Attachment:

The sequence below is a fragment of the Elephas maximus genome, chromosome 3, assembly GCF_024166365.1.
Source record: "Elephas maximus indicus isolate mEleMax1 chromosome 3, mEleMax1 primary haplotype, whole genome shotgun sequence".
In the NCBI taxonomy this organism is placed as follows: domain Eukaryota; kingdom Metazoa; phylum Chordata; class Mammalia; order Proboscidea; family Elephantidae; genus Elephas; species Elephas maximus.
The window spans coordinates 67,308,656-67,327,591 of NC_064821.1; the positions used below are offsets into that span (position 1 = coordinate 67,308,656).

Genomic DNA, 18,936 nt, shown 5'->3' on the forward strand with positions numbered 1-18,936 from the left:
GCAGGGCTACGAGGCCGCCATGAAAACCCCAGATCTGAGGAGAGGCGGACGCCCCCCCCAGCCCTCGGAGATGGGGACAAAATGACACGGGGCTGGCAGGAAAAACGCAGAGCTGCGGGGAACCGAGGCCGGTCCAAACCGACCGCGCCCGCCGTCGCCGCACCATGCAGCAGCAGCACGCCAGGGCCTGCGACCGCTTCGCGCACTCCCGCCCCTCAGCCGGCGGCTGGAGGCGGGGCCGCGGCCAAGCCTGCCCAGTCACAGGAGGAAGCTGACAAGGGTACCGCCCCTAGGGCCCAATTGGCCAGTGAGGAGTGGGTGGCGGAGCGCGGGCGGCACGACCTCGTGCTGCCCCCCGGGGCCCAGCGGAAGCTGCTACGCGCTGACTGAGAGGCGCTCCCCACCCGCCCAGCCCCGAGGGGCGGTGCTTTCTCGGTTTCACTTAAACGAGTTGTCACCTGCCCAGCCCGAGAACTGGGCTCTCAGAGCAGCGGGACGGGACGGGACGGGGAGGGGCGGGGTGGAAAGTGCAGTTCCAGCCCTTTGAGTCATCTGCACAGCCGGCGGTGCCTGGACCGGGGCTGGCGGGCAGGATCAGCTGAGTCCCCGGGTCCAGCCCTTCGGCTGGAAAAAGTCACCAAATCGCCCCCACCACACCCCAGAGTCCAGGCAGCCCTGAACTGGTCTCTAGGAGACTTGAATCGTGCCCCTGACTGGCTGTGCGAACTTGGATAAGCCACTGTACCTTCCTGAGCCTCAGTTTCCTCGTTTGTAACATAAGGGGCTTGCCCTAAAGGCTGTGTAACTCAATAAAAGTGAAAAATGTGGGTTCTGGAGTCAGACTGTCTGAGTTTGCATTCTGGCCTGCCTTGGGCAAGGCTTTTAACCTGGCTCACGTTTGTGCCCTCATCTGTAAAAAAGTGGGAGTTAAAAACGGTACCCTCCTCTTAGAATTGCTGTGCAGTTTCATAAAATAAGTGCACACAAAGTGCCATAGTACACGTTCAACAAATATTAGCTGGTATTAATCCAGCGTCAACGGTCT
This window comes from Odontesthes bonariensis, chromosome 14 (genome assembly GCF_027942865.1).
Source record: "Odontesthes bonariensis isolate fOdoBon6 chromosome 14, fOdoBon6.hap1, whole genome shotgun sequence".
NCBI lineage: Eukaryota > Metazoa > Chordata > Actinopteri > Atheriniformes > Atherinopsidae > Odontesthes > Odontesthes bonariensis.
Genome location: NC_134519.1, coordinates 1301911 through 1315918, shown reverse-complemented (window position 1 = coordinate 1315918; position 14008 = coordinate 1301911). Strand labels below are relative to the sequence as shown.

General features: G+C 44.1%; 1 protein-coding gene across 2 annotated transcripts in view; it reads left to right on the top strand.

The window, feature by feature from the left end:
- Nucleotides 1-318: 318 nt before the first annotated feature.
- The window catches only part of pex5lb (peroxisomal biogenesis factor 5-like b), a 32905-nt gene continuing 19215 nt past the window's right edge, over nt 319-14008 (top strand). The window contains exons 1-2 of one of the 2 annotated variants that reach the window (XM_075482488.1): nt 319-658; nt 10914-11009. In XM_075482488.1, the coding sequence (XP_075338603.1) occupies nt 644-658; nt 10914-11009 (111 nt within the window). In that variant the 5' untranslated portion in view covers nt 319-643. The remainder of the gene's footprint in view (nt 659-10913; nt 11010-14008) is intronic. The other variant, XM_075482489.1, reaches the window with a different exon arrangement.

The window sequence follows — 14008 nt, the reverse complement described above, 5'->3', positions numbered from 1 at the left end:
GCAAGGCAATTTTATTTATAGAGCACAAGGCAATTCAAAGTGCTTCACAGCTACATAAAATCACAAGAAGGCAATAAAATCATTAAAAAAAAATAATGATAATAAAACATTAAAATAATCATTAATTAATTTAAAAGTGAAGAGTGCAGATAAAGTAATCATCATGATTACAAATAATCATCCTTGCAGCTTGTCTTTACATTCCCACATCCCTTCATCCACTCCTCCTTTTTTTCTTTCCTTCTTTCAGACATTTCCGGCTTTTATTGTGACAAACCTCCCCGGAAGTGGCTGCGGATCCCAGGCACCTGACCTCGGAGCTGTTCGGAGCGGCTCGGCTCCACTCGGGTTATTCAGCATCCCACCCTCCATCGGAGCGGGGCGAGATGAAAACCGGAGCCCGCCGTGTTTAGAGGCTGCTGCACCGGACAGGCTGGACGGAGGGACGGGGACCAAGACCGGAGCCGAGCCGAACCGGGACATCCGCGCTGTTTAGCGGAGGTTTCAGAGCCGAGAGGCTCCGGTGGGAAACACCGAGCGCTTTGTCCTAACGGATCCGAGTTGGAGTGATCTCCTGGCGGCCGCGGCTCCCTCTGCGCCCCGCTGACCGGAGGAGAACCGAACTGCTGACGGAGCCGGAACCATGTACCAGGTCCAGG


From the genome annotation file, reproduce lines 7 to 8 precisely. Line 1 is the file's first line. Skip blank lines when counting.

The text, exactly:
This window comes from Odontesthes bonariensis, chromosome 14 (genome assembly GCF_027942865.1).
Source record: "Odontesthes bonariensis isolate fOdoBon6 chromosome 14, fOdoBon6.hap1, whole genome shotgun sequence".